The Woodland Trust’s Nature’s Calendar survey has revealed that the natural world has regressed to Victorian times.
The news comes after early analysis identified that the speed at which spring travelled up the country dramatically slowed to just 1.2mph this year.
The combination of a mild, wet winter and early spring, followed by a cool March and April led to spring activity such as flowering and leafing being unusually prolonged. Early spring flowers such as daffodils, snowdrops and bluebells flowered early with later activity such as nesting and leafing being delayed by cooler temperatures.
As a result the speed of spring’s arrival throughout the UK slowed from an average of 1.9mph in 2015 to the Victorian average of 1.2mph according to analysis by Professor Tim Sparks from Coventry University. The analysis reveals that spring took roughly four weeks to travel the length of the country this year compared to three weeks last year.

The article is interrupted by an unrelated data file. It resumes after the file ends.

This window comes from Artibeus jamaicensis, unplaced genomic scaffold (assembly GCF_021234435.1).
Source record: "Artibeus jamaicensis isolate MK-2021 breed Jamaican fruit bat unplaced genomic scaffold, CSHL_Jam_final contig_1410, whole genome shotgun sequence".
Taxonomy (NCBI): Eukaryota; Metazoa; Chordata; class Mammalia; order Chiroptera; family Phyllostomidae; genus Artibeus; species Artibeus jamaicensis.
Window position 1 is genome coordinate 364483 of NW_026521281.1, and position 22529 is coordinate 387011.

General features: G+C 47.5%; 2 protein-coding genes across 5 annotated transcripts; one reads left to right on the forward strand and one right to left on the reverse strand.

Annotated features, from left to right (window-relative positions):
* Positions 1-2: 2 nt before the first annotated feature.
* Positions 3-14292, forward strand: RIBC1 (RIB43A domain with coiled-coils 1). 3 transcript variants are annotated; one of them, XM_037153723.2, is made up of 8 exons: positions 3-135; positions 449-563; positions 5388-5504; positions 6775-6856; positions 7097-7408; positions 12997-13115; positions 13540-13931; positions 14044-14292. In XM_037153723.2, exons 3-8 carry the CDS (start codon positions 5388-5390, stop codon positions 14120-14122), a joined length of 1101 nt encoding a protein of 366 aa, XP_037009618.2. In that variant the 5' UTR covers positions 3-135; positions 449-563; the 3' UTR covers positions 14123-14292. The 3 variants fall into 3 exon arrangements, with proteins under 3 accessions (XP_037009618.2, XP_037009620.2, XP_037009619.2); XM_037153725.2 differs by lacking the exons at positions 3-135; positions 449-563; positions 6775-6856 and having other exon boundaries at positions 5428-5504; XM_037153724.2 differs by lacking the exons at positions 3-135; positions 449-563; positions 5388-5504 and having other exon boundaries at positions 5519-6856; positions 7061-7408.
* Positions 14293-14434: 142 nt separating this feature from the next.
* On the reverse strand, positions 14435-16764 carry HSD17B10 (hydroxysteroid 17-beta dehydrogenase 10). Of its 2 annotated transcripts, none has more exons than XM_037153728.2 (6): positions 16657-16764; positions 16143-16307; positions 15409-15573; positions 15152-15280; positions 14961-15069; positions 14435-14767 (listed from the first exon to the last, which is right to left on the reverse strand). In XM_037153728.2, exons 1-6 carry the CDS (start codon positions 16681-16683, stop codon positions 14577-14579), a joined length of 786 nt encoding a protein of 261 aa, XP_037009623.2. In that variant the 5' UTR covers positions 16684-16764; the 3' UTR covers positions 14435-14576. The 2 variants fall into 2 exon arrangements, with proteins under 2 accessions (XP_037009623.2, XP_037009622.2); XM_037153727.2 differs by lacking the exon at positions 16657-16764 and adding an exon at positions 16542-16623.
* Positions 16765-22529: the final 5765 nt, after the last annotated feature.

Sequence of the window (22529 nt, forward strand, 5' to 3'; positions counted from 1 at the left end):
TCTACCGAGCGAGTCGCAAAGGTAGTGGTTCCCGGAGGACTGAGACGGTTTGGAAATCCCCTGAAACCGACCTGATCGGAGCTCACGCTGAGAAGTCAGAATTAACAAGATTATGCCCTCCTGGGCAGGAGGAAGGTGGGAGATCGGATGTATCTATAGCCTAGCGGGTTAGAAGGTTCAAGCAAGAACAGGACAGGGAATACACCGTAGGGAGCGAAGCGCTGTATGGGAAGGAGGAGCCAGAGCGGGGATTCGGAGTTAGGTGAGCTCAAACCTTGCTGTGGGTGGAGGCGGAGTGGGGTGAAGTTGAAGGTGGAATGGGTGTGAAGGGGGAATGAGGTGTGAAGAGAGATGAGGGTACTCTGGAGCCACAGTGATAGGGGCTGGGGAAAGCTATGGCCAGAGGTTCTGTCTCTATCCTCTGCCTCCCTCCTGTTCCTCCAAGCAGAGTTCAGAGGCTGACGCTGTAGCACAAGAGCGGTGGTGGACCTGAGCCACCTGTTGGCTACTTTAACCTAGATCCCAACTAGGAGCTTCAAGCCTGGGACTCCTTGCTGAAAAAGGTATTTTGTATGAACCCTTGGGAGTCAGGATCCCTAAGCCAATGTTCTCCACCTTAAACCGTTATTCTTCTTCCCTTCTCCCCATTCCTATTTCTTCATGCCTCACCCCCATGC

Speed of spring, in miles per hour, compared between years:
2016 alone: 1.2mph
This stretching of the season may prove to be problematic for some nesting birds such as tits which rely on the leafing of oak as an indicator of when to brood their young to ensure a steady source of food.
Dr Kate Lewthwaite, Woodland Trust citizen science manager, commented: “It’s without question that wildlife reacts to the arrival of spring flowers and trees. Whilst this analysis perhaps throws up more questions than answers it does highlight the delicate balance between success and failure for a number of species.”
Nature’s Calendar is a continuation of seasonal recordings which date back to the 18th century, first compiled by Norfolk landowner Robert Marsham. Tens of thousands of records are added annually by recorders to the survey, which is the longest running of its kind in the UK.
This summer the Woodland Trust is urging people to get outside and make the most of our woods by inviting a ‘Tree for tea’, offering people tree party packs which includes activities for families to learn more about trees and woods. Find out more at www.woodlandtrust.org.uk
Read about the Woodland Trust’s ‘appalling’ reaction to the Forestry Commission’s planting figures here.